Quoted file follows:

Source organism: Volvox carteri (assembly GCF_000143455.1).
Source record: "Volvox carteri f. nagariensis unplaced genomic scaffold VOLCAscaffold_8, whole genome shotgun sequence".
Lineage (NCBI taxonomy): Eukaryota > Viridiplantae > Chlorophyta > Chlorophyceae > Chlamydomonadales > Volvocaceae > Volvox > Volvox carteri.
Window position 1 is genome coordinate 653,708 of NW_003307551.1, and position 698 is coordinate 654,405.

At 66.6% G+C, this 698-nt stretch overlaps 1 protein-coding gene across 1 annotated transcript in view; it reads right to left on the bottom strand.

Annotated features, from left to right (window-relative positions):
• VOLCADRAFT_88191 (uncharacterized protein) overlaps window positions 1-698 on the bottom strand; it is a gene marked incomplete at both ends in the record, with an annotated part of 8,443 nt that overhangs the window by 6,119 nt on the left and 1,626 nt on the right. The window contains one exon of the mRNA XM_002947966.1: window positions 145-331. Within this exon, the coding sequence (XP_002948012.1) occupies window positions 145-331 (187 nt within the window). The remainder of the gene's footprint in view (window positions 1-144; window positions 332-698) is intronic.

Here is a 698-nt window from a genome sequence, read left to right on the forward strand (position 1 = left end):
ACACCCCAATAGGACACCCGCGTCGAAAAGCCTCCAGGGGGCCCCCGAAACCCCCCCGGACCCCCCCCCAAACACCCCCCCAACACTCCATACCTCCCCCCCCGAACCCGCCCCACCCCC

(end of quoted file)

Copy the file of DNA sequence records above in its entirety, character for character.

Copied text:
Source organism: Volvox carteri (assembly GCF_000143455.1).
Source record: "Volvox carteri f. nagariensis unplaced genomic scaffold VOLCAscaffold_8, whole genome shotgun sequence".
Lineage (NCBI taxonomy): Eukaryota > Viridiplantae > Chlorophyta > Chlorophyceae > Chlamydomonadales > Volvocaceae > Volvox > Volvox carteri.
Window position 1 is genome coordinate 653,708 of NW_003307551.1, and position 698 is coordinate 654,405.

At 66.6% G+C, this 698-nt stretch overlaps 1 protein-coding gene across 1 annotated transcript in view; it reads right to left on the bottom strand.

Annotated features, from left to right (window-relative positions):
• VOLCADRAFT_88191 (uncharacterized protein) overlaps window positions 1-698 on the bottom strand; it is a gene marked incomplete at both ends in the record, with an annotated part of 8,443 nt that overhangs the window by 6,119 nt on the left and 1,626 nt on the right. The window contains one exon of the mRNA XM_002947966.1: window positions 145-331. Within this exon, the coding sequence (XP_002948012.1) occupies window positions 145-331 (187 nt within the window). The remainder of the gene's footprint in view (window positions 1-144; window positions 332-698) is intronic.

Here is a 698-nt window from a genome sequence, read left to right on the forward strand (position 1 = left end):
ACACCCCAATAGGACACCCGCGTCGAAAAGCCTCCAGGGGGCCCCCGAAACCCCCCCGGACCCCCCCCCAAACACCCCCCCAACACTCCATACCTCCCCCCCCGAACCCGCCCCACCCCC